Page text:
Johardt van Heerden (centre) celebrates victory with runner-up Kane Reilly (right) and Christiaan Greyling. Photo: Stephen Granger
Johardt van Heerden (centre) celebrates victory with runner-up Kane Reilly (right) and Christiaan Greyling. Photo: Stephen Granger

Van Heerden wins Otter African Trail Run in style

By Time of article published Oct 12, 2019

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CAPE TOWN – Mpumalanga-born and Pretoria-based Johardt van Heerden ran the race of his life to win the Otter African Trail Run in superb style at Nature’s Valley on Saturday.

Although failing by less than four minutes to better legendary Swiss athlete Marc Lauenstein’s course record of 3 hrs 59 min 29 sec for the classic east to west route, Van Heerden became the fastest South African to run the Otter in either direction, racing across the floating jetty spanning the Groot River Lagoon to stop the clocks at 4 hrs 02 min 59 sec.

Cape Town athlete Toni McCann reprised her exceptional run last year, when she placed third in a field of global superstars, this time racing to victory in an outstanding 4:52:51 to better New Zealand athlete, Ruby Muir’s 2013 course record by almost three minutes.

Van Heerden gave it everything to clinch the R20 000 bonus on offer for a sub-4 hour race but found the target just out of reach. “I went for it and thought the record was on after crossing Bloukrans River at 30 km. But this is one of the toughest races and I just could not sustain the pace to the finish.

“I enjoyed running with Kane Reilly in the first half. It is such a privilege to run with Kane. He’s done so much for trail running and is such a good oke - we were chatting to each other quite a bit.

%%%twitter">@kanereilly11crosses the @ottertrailrun line in 4h19min44s and embraces champion @johardtvheerden💛 #otter2019 #otterrun #ottertrailrun #grailoftrail

— TRAIL magazine 🇿🇦 (@TRAILza)

“We got to half way at Oakhurst together, then Kane dropped back a bit on the next climb and I did not see him again.”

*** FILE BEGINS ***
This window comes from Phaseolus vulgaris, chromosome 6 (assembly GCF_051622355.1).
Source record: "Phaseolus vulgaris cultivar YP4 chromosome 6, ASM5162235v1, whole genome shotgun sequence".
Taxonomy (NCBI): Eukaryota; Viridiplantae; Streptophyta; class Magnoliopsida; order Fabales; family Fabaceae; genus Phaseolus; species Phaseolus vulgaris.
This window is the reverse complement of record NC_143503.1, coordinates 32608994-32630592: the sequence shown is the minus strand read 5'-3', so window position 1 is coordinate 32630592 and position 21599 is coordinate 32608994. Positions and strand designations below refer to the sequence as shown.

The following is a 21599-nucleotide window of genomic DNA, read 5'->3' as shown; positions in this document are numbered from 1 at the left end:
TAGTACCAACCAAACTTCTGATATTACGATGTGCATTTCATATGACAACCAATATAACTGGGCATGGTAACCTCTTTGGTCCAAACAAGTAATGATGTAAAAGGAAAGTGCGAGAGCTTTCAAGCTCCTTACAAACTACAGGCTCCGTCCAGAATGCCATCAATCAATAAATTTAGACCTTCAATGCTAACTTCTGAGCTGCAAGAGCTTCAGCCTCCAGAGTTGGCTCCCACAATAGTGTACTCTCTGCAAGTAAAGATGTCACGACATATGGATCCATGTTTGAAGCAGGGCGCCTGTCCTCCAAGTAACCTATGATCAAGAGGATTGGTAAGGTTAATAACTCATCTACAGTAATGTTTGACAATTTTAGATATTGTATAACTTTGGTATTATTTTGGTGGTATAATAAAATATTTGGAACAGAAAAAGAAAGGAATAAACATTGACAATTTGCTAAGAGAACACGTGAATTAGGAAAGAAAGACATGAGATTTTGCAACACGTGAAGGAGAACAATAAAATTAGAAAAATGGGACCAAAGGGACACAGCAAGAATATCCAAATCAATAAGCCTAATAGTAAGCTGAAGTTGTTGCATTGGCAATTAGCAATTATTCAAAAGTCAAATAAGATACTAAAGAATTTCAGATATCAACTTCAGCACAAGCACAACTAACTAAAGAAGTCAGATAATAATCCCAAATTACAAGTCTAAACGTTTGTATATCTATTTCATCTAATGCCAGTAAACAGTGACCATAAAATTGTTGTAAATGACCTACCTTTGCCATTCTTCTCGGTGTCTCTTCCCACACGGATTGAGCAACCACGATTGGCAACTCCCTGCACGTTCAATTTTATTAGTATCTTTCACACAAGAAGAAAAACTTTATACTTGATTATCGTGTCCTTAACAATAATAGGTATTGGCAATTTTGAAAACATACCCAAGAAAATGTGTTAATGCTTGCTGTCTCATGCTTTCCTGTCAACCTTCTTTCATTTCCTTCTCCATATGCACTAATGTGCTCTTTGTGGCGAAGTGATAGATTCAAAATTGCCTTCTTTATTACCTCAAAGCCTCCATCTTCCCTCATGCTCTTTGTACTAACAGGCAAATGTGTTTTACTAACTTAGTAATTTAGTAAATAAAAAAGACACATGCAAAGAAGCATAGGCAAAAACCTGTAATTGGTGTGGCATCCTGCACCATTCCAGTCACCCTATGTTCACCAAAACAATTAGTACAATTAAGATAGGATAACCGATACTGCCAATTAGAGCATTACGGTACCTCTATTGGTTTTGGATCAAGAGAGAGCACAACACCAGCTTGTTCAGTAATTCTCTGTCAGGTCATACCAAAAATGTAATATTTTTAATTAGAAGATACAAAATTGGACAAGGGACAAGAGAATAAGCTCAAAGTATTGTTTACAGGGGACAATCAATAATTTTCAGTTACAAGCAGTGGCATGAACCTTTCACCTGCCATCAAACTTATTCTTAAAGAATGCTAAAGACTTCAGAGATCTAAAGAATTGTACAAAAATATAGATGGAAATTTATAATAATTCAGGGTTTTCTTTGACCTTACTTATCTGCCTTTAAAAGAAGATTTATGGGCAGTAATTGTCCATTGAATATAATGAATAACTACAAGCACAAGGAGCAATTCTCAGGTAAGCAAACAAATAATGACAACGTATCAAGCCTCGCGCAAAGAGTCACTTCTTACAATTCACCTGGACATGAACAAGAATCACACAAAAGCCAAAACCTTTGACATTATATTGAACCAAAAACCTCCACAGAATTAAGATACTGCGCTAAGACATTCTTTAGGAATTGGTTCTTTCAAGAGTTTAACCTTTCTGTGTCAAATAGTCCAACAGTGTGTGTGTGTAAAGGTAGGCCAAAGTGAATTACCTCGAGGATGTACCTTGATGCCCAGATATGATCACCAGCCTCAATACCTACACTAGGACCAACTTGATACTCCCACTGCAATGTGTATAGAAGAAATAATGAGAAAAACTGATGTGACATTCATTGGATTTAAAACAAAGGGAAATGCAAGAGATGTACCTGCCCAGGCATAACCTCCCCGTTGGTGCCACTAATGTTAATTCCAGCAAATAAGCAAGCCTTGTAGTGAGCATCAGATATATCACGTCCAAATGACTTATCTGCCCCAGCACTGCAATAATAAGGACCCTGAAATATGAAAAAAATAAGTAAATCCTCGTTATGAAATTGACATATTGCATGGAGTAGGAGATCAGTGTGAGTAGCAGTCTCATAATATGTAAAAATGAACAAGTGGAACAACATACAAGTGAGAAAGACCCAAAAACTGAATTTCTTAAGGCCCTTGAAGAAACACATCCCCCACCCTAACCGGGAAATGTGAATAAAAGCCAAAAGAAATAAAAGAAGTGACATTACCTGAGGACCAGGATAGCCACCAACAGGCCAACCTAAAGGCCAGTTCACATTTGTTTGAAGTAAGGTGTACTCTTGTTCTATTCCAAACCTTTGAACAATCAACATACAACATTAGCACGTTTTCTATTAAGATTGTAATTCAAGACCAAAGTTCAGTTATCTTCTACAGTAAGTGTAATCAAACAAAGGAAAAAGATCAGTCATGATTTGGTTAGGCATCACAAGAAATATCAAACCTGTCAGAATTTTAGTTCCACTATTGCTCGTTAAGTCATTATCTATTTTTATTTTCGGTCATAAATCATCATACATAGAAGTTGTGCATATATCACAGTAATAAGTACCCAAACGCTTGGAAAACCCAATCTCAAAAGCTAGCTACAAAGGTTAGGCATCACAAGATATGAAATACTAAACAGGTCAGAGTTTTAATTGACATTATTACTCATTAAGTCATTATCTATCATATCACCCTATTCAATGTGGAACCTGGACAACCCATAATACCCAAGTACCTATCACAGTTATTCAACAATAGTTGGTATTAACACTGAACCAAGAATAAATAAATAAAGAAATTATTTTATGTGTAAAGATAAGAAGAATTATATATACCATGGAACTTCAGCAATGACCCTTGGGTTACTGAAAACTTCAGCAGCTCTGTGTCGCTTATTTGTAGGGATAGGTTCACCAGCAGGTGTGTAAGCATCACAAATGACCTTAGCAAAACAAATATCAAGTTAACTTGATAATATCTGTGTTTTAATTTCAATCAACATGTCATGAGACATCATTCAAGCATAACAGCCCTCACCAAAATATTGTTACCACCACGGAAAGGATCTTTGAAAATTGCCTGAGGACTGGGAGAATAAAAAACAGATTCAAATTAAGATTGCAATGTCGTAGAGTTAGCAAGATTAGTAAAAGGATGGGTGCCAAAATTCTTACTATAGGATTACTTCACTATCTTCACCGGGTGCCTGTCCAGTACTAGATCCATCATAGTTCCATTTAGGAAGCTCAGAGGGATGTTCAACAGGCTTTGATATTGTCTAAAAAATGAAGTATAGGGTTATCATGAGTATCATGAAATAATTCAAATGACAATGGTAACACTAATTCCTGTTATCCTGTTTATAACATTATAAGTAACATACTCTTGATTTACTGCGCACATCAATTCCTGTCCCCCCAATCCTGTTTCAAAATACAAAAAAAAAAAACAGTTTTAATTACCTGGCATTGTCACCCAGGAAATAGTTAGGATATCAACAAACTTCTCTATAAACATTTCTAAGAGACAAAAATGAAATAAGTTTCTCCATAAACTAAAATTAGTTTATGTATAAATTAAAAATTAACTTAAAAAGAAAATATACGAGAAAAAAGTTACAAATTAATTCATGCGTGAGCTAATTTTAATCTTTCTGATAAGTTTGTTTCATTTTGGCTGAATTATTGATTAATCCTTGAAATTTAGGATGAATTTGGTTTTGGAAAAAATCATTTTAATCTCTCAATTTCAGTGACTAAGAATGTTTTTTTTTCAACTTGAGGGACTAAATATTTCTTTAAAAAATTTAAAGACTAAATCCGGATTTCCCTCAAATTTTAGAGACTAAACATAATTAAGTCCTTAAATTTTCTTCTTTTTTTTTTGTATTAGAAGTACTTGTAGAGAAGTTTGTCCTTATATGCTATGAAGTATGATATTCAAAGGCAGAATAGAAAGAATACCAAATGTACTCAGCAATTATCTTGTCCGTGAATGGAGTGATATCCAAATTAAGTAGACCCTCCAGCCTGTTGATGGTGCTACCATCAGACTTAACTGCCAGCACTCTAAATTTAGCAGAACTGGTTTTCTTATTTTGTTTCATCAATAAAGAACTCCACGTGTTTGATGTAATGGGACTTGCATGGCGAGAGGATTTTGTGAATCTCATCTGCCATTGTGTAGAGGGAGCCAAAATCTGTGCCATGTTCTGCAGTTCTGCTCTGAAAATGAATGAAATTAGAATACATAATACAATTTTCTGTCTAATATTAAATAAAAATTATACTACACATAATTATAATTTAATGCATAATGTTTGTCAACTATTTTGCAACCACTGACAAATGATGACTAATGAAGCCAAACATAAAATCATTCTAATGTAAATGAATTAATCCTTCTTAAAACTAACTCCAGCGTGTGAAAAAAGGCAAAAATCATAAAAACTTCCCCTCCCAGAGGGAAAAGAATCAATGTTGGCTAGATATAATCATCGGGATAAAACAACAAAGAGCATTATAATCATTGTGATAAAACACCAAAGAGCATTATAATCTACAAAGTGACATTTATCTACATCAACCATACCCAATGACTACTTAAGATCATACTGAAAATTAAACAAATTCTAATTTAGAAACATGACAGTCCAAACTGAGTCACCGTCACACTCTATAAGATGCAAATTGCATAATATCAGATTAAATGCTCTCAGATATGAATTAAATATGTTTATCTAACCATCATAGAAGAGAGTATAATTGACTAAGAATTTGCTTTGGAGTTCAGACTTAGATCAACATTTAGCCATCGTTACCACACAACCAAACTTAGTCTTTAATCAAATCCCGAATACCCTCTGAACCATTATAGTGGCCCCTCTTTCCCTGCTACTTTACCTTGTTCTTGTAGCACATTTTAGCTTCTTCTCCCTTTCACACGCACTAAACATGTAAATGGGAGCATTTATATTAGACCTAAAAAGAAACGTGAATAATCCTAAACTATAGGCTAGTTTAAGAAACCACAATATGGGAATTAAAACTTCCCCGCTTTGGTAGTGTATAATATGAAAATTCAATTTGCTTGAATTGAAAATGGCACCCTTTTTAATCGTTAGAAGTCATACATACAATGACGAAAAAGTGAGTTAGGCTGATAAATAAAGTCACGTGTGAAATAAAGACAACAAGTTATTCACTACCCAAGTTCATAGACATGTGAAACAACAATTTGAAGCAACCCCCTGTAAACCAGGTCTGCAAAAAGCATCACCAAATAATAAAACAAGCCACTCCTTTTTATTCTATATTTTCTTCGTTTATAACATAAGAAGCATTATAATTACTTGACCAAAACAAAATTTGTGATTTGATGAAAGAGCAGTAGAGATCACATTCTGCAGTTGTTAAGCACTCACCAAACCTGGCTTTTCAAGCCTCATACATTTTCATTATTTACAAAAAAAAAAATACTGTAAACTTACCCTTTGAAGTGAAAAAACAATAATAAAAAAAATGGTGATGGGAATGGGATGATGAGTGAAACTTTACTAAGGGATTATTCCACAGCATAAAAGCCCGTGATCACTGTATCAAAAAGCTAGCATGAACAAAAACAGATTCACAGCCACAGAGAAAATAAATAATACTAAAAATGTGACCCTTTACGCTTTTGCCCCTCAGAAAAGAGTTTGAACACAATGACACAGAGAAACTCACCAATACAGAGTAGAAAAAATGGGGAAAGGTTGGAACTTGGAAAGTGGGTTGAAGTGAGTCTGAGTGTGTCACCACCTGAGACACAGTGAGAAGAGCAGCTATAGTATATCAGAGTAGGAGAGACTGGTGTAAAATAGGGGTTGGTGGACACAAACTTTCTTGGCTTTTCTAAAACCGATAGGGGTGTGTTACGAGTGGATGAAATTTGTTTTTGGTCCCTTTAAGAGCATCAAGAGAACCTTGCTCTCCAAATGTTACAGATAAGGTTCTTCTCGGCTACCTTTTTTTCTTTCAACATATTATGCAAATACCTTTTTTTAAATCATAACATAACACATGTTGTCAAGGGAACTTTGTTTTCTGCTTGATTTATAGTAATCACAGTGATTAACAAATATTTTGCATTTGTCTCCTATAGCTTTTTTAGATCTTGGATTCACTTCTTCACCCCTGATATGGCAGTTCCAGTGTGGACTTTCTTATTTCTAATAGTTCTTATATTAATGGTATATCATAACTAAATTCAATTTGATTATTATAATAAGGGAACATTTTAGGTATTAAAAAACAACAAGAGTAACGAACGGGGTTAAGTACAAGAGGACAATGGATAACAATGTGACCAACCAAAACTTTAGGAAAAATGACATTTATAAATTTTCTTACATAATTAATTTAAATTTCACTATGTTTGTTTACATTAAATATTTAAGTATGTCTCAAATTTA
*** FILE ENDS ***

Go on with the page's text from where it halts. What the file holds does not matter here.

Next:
The deceptively high humidity, muddy conditions underfoot and steady head wind took their toll on athletes, with many suffering dehydration and other symptoms and failing to finish the gruelling 42 km stretch between Storm’s River and Nature’s Valley.

Robbie Rorich and Bianca Tarboton were high profile casualties, both tipped for podium positions, with Rorich calling it a day at the half way point and Tarboton collapsing less than a kilometre from the finish while running second to McCann.

She was placed on a drip on the route and treated for low blood sugar, before showing immense courage to walk shakily to the finish. Tarboton lost over an hour but still bagged a sixth position to clock 6:13:15.

“I thought I was going to die,” admitted Tarboton, who had never before raced beyond 25km. “I ran short of water at about 30 km, having forgetten to fill up earlier, and was pretty thirsty before I was able to get water at Andre Hut 8km from the finish.  But I don’t really remember what happened.”

%%%twitter">@LanGreylingthe #traildassie sprinting into second place @ottertrailrun after 5:09:40 on the #grailoftrail #otter2019

— TRAIL magazine 🇿🇦 (@TRAILza)

Cape Town Marathon race ambassador and former track and road elite, Elana van Zyl found the going tough, but celebrated her 53rd birthday by holding on to cross the line in 7:35:46

2017 winner, Christiaan Greyling, chose not to go with the murderous pace up front and was 13 minutes behind Reilly in third at half way, with Mvuyisi Gcogco and Tim Chambers making up the top five. McCann was in sixth place overall, with Tarboton in 8th, three minutes behind.

Six minutes down on Reilly at Bloukrans, Reilly was still moving strongly, but faded dramatically in the last quarter to finish 16 minutes back in 4:19:02. Unlike two years ago when he moved through the field in the latter stages to snatch victory, Greyling also struggled, finishing 12 minutes behind Reilly in 4:27:58, with Gcogco earning his best-ever position in 4th.

Landie Greyling ran consistently running through the half way point about eight minutes behind Tarboton, but moved up to second place in 5:08:52 – three minutes quicker than her winning time in 2014 but 9 minutes outside her best for the classic route.

61 year old Keith Moodie turned in one of the best performances of the day, finishing in 33 position overall to set a 60 years plus masters record of 5:53:30.

IOL Sport

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